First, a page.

Shore, 47 years old, is what is known in the arcane world of corporate branding as a namer. He studied linguistics at the University of California, Santa Cruz, and wrote a senior thesis on Latin and moraic theory. There wasn’t a lot of work for linguists, so he fell back on another preoccupation, fonts, and became a typesetter for a real estate magazine. Typesetting led him to graphic design, graphic design led him briefly to advertising and advertising led him to naming. Shore spent 13 years at Landor Associates and a year at the branding behemoth Lexicon before deciding in 2009 to open his own naming agency, Operative Words.

Now, he met the three entrepreneurs at their office in Menlo Park. They showed him their 32-lens camera, then he put on a headset and they fired up a standard-issue VR demo. He was immediately teleported to a computer-generated Tuscan villa. Shore was impressed. But still, it looked like a computer game.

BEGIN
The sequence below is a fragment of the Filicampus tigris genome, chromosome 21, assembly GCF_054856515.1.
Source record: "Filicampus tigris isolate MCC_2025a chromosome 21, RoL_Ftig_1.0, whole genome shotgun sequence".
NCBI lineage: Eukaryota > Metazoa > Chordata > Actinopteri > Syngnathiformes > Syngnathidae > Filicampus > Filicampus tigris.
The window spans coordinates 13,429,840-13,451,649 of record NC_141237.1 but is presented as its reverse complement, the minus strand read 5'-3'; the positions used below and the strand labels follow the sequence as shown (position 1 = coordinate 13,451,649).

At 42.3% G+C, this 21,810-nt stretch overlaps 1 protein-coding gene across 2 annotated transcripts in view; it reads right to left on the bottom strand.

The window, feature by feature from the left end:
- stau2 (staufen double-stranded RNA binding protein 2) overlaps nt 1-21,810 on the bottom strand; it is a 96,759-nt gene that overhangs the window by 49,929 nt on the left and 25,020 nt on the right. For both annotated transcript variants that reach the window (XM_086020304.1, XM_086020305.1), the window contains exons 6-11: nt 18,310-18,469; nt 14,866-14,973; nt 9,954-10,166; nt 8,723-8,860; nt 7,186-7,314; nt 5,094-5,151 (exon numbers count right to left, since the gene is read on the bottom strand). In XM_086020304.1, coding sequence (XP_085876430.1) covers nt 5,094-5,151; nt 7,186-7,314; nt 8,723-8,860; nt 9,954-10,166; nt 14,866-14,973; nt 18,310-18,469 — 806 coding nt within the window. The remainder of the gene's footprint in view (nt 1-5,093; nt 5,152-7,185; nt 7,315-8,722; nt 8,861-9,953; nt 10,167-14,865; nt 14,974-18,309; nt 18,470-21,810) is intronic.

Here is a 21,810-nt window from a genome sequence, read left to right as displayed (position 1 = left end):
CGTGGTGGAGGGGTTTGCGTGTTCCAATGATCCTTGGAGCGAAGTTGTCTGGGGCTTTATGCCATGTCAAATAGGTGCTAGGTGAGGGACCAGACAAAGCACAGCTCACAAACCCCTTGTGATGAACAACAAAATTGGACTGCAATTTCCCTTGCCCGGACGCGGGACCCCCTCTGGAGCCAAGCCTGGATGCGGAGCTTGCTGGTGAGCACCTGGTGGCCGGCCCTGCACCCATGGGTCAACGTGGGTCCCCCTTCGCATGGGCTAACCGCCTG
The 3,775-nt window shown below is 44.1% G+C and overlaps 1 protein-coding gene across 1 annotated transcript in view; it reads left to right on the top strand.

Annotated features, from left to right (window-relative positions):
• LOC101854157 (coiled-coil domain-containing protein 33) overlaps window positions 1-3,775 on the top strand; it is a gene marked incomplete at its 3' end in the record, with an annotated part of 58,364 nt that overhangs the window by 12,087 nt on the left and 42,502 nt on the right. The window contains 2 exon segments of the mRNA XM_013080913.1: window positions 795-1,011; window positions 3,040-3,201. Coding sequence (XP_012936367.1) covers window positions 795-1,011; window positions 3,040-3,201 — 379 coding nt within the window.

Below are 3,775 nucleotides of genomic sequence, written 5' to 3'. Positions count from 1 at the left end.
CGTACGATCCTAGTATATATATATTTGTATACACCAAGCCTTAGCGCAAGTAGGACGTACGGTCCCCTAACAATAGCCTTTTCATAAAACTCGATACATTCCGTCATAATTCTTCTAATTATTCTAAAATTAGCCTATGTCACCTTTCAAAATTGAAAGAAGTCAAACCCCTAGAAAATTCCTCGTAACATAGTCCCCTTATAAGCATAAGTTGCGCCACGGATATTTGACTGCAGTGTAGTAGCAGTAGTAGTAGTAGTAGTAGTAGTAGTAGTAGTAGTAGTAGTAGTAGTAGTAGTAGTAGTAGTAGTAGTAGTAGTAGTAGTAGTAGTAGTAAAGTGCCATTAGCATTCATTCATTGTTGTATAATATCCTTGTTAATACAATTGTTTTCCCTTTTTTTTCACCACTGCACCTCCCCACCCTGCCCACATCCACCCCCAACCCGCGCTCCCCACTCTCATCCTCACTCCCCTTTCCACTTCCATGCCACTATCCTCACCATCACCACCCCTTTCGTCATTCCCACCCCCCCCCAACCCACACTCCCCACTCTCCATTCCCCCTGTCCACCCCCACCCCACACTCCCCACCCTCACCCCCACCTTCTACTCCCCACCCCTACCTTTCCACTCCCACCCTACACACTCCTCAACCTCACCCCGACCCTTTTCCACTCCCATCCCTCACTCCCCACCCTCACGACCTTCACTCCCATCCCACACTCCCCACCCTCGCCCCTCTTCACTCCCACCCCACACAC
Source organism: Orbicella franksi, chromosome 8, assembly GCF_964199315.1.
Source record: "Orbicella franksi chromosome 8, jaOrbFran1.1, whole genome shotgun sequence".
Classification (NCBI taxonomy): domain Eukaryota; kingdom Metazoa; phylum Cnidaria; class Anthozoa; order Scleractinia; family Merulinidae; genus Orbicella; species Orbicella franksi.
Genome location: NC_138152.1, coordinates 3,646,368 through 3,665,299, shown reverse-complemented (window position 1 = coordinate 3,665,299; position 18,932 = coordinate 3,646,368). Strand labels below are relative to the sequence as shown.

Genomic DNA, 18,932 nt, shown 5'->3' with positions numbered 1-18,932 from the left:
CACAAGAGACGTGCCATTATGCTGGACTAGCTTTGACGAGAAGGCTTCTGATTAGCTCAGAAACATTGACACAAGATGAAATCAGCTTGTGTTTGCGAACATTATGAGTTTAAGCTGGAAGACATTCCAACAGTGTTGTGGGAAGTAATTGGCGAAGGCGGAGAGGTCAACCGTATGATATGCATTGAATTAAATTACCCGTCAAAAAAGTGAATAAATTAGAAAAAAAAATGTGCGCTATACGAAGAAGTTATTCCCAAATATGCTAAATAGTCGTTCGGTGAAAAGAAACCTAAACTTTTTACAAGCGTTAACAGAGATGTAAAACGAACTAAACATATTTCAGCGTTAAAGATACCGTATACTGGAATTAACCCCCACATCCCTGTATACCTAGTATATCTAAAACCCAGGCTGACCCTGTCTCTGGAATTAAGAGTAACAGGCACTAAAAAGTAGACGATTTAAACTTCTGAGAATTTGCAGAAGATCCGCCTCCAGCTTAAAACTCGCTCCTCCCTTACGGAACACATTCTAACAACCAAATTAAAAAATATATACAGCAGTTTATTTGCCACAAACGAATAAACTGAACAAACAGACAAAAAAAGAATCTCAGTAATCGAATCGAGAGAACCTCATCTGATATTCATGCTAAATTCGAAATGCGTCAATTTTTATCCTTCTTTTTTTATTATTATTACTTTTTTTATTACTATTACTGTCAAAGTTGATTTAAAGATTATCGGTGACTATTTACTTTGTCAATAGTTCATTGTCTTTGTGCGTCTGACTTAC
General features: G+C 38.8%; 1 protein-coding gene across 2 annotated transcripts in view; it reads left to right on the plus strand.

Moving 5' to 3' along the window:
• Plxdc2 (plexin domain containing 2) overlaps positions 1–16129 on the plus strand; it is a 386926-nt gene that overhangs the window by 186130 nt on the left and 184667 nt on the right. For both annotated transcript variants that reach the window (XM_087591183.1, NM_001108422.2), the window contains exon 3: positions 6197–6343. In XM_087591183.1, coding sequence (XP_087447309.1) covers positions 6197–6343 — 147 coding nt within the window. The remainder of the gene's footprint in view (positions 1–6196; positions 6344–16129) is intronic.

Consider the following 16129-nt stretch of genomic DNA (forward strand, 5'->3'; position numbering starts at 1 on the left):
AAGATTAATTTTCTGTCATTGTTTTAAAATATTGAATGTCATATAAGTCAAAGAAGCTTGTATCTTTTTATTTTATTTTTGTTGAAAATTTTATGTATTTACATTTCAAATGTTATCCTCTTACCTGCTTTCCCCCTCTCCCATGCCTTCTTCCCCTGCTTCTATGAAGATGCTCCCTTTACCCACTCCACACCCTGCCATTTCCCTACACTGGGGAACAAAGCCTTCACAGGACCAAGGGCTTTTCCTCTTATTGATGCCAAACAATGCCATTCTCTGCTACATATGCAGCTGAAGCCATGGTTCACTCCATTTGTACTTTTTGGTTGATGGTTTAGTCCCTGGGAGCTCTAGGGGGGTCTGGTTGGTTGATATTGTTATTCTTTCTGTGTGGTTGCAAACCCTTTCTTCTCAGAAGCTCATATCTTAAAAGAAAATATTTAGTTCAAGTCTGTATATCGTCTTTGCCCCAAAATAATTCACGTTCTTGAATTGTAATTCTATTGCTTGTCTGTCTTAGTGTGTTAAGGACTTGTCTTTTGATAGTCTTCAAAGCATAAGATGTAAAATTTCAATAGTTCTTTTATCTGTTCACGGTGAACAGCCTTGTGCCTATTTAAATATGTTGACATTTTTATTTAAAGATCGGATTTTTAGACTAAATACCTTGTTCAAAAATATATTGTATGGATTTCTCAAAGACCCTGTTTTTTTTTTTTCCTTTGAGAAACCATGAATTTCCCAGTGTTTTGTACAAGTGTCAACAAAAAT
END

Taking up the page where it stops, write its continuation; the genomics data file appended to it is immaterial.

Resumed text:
The engineers then loaded a new file, and when Shore looked around the room through the headset, he saw the three inventors tossing a Nerf ball. Only they weren’t. Shore was watching a virtual-reality movie of them tossing a Nerf ball. This time, Shore was astonished. “It was completely real,” he says. “It was transportive.”

Shore had named everything from companies to products to websites to ingredients to colours. But the new VR production process posed a particular challenge. It was manifestly different, Shore told himself. It could have a profound influence on entertainment culture and on how people connect with one another. He needed a name that would convey its magnitude—a great name.